BGP peering question
owen at delong.com
Thu Jul 13 19:27:56 CST 2017
If you develop a well tuned process for creating BGP sessions and even a moderate
system for monitoring not the individual sessions, but meaningful traffic events on
your network, then, maintaining a large number of peers and a promiscuous peering
policy is not such a daunting process.
As a general rule, promiscuous peering improves efficiency and keeps your options for
traffic delivery open. Restrictive peering generally has the opposite effect.
Route servers are a lazy form of promiscuous peering, with an attendant fate sharing
which can produce suboptimal results. YMMV.
I’ve worked for several networks of various sizes and observed the industry in general
for many years. As a general rule, a restrictive peering policy is a great way to lose
momentum in the market and convert a major ISP into a bit-player (e.g. SPRINT), whereas
promiscuous peering can be a key component in moving a trivial ISP into a major player
in the industry (e.g. HE).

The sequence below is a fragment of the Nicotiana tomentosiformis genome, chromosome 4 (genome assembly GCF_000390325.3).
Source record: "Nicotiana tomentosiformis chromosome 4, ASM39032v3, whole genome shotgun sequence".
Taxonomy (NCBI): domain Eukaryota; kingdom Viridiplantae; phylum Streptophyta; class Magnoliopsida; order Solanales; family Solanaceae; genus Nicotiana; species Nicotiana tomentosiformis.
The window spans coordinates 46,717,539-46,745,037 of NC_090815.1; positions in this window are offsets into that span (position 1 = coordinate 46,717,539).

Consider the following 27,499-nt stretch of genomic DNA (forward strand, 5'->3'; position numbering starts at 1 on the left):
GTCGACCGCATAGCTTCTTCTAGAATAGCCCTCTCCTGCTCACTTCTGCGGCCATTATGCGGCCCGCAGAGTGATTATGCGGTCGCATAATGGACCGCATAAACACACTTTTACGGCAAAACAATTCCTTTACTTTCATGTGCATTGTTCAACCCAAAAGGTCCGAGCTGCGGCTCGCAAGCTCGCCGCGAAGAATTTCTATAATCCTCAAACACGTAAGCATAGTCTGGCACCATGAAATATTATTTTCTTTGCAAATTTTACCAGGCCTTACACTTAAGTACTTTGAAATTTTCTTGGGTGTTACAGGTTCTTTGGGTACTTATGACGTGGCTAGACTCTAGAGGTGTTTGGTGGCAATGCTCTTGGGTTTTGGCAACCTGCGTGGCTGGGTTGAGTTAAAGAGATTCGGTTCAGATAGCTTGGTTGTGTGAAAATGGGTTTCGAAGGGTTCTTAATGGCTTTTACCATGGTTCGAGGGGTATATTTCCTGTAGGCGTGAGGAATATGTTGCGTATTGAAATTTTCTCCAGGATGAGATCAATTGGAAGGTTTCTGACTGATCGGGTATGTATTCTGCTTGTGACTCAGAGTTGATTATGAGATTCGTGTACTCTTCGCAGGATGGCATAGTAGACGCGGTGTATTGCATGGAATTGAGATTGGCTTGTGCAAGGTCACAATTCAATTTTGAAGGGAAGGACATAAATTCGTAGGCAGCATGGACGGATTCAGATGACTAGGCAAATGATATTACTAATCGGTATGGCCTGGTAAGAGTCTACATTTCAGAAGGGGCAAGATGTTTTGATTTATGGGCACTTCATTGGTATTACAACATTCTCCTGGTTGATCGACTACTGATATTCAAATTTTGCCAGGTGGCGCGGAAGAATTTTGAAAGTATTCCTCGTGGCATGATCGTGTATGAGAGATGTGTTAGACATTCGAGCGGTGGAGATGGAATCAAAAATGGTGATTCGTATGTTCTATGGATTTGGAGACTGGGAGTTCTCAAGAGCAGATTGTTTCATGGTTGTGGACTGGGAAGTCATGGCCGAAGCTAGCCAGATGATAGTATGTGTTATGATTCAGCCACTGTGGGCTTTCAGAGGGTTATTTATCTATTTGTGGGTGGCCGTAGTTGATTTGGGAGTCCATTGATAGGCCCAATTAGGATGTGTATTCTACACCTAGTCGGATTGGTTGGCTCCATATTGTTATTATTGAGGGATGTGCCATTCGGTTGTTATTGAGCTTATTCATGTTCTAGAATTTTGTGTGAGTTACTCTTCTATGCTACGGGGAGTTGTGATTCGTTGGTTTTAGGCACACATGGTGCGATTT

> On Jul 13, 2017, at 11:04 , Baldur Norddahl <baldur.norddahl at gmail.com> wrote:
> Speaking as a small ISP with 10 to 20 Gbps peak traffic. We are heavy
> inbound as a pure eyeball network.
> We use the route servers. We only maintain direct BGP sessions with a few
> large peers. Think Google, Netflix, Akamai etc.
> The reason for this is simply administrative overhead. Every BGP session
> has to be configured and monitored. We know that it will not move a large
> percentage of our traffic. We simply do not have the ressources currently
> when the gain is so little.
> Anyone who wants to pass traffic efficiently to us can either use the route
> server or they can peer with Hurricane Electric. The later option will get
> the traffic to us almost as efficiently as peering directly with us. In
> this sense we outsourced the peering to them.
> Den 11. jul. 2017 18.42 skrev "craig washington" <
> craigwashington01 at hotmail.com>:
>> Newbie question, what criteria do you look for when you decide that you
>> want to peer with someone or if you will accept peering with someone from
>> an ISP point of view.
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